Trying to choose the right pen, but confused by all the different labels: ballpoint, liquid ink, gel, hybrid, rollerball? Yeah, we don’t blame you; it can get a little overwhelming.
But that’s good, too, because it means you have plenty of options when looking for a pen to fit your needs. All you need is an idea what the different pens do, then you can decide which one works best for you.
We’ll try to help you out with that.
Let’s start here: What all the labels basically come down to is ink. Even more simply put, thick ink or thin ink. Thicker inks dry quickly, last longer and make neat, but uninspired lines. Thinner inks dry slower and run out faster, but make sharper, more vibrant lines.
Pens generally are classed by the types of ink they use and the delivery system.
Ballpoint pens – These use a thick, oil-based ink that is essentially a paste. A ball at the tip of the pen picks up the paste and presses it onto the paper. The ink is carried in an alcohol solvent, which dries quickly, leaving the ink stuck to the paper.
Obviously the advantage to ink that dries quickly is that it’s less likely to smudge. And, because the ink is thick, less of it comes out as you write, so ballpoints tend to last a long time. The ink is also far less likely to bleed through the paper.
However, the thick ink is more prone to clumping and takes more writing pressure to apply to the paper. Since you have to press harder, it makes for a less comfortable writing experience.
Examples of ballpoint pens are:
Rollerball pens – These use a thinner, water-based ink that comes out as a liquid (which is why you also see them referred to as liquid ink pens). The design is basically the same as a ballpoint: a ball held in a cone-shaped or pronged tip that picks up the ink and rolls it onto the paper. The solvent, water, is slower to dry than alcohol.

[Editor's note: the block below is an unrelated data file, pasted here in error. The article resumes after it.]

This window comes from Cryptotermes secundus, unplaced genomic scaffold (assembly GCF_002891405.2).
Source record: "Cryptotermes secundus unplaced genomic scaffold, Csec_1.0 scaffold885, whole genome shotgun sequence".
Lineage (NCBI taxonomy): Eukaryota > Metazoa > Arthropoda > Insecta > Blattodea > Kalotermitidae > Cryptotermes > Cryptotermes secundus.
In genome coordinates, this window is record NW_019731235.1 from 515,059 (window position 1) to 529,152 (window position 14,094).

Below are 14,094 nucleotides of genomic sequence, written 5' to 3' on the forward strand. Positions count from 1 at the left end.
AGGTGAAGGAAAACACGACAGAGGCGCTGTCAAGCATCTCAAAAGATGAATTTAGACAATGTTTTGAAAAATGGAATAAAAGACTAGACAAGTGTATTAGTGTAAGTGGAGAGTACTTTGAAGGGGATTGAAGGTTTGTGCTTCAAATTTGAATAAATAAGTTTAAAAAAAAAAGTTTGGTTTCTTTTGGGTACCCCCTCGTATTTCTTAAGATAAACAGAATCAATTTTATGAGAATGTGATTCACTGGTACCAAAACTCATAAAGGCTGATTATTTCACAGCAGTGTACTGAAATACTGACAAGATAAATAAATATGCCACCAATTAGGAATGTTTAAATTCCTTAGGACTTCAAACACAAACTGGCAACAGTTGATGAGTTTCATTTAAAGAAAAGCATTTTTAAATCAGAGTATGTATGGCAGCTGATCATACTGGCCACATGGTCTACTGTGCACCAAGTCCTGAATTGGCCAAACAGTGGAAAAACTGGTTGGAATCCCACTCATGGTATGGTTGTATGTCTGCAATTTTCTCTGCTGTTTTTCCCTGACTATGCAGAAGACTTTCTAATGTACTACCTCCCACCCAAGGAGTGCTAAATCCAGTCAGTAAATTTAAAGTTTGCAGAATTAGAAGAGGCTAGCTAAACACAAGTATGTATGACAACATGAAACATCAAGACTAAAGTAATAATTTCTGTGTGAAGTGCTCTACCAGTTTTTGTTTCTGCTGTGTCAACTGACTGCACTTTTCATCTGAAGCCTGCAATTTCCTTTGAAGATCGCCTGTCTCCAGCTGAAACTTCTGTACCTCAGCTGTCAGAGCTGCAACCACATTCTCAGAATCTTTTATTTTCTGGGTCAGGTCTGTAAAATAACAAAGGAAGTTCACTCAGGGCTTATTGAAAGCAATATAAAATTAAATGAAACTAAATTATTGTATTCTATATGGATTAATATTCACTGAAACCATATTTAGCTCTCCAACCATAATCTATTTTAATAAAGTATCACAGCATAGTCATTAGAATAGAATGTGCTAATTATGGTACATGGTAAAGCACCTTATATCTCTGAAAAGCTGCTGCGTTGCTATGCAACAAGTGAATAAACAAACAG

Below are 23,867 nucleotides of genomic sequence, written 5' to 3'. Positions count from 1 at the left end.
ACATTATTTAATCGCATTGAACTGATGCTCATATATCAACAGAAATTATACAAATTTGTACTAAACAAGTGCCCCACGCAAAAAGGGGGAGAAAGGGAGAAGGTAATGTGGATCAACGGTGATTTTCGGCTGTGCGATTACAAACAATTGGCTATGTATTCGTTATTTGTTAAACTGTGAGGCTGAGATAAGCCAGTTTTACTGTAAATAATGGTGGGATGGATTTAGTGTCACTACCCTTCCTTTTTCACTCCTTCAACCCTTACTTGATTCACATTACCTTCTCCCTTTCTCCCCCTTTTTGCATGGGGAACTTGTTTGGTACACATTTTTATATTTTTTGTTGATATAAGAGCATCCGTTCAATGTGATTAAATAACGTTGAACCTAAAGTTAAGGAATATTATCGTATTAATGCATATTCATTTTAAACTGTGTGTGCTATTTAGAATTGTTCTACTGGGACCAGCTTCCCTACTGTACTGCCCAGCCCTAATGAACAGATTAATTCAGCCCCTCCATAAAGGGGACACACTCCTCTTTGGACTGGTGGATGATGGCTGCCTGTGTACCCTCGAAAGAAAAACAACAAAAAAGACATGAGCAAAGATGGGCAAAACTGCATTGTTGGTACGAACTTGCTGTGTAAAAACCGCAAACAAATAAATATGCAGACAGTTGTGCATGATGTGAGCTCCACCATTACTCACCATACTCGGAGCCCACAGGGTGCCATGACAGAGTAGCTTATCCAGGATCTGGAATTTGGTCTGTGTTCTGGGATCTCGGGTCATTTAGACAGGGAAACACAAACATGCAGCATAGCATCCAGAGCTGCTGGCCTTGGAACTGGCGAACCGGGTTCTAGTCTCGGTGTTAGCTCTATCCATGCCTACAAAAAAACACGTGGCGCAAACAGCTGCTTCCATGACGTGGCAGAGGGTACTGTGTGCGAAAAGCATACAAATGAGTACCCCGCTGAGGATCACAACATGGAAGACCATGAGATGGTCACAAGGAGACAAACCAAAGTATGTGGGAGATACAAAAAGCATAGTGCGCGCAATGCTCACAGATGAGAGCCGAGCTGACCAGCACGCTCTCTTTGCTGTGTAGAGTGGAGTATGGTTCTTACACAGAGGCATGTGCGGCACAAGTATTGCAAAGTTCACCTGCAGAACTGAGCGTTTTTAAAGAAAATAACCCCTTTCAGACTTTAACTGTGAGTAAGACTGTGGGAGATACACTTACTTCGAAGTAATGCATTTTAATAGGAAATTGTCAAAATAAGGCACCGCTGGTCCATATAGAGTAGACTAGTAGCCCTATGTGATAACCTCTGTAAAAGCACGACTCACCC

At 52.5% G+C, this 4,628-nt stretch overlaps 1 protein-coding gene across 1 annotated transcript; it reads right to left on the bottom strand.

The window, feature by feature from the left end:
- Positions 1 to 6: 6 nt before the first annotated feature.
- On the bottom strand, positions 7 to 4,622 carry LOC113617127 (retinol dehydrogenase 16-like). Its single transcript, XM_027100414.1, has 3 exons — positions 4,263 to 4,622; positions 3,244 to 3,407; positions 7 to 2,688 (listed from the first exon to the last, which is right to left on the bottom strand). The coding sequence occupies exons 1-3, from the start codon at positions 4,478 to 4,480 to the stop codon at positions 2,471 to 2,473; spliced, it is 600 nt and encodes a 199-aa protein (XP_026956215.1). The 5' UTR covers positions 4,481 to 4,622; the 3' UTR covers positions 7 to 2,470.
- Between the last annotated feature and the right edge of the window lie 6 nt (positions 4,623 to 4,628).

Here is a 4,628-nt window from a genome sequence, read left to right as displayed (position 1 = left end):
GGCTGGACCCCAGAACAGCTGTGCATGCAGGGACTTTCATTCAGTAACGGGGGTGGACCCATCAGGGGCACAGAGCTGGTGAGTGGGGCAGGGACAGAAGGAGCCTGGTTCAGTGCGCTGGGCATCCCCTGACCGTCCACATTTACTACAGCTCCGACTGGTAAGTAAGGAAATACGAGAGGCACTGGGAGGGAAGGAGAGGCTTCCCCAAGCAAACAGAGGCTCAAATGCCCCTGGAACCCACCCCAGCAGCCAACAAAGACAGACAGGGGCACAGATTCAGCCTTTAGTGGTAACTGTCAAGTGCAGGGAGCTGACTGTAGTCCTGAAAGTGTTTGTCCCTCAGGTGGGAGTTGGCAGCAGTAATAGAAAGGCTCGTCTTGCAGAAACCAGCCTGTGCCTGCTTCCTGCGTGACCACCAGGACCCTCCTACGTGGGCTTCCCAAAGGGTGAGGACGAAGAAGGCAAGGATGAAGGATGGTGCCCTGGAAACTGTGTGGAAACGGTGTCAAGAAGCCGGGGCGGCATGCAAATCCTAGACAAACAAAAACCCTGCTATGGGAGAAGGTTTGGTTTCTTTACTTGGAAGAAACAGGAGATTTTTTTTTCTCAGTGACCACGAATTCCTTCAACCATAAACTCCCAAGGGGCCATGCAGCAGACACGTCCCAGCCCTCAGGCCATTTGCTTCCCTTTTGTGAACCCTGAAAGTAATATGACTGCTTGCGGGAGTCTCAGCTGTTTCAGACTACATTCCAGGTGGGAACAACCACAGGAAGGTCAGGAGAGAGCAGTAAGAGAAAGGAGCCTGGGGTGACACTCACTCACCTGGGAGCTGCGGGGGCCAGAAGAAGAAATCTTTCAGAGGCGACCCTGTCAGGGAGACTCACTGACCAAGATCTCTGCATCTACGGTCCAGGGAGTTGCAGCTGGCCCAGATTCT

Since the ink dries more slowly, it is more prone to smudging, especially for lefties whose hands drag over the lines as they write. The thinner ink also flows out of the pen at a faster rate, so the ink cartridges have a much shorter life than ballpoints. And paper absorbs the ink more readily, so bleed-through is a concern.
The main advantage of these pens over standard ballpoints is that the ease of flow makes writing extremely smooth, and the richer saturation is just more attractive.
Examples of rollerball or liquid ink pens are:
Gel pens – OK, this is where it can get kind of confusing because this ink is used in both ballpoint and rollerball pens. The ink is a water-based gel that isn’t quite as thick as typical ballpoint paste, but isn’t quite as thin as rollerball liquid. It’s delivered the same, via a rolling ball.
The idea of gel ink is to achieve a balance so that it dries quickly and is less likely to blot or smudge, but still flows freely enough to write more smoothly than a standard ballpoint. Because gels use pigments, rather than dyes, there also is more variation in the colours available.
Gel pens, like liquid ink rollerballs, create bold, rich lines and tend to write quite comfortably. But the thicker ink also tends to clump occasionally, like ballpoint ink, and doesn’t always coat the ball evenly, leaving skips in the line.
Examples of gel pens are:
So which one is best for you? That really depends on the type of writing you do the most, and what your priorities are when choosing a pen – the cost, the writing experience, or the way it looks on paper.
Expense: Ballpoints use less ink, which means buying fewer refills, and they're less prone to dry out when not in use. They’re dependable, inexpensive everyday writers that will get the job done.
Feel: Rollerballs float across the paper nearly as smoothly as fountain pens for the most graceful, comfortable writing experience. You can use them for long periods of time without cramps or fatigue.
Appearance: Gels produce the cleanest, most precise lines without sacrificing vibrancy. They’re perfect for adding bold signatures to documents, for writing journal entries, or for artwork.
Your best bet probably is to start out with a good ballpoint or gel pen and try using it for a while. You can always trade up if you want a smoother writing experience and don’t mind the added expense. But we’re betting that once you pick up the right gel pen, you’ll be perfectly happy to stick with it.
That's our take – but we want to hear from you. Which pen is working best for you right now?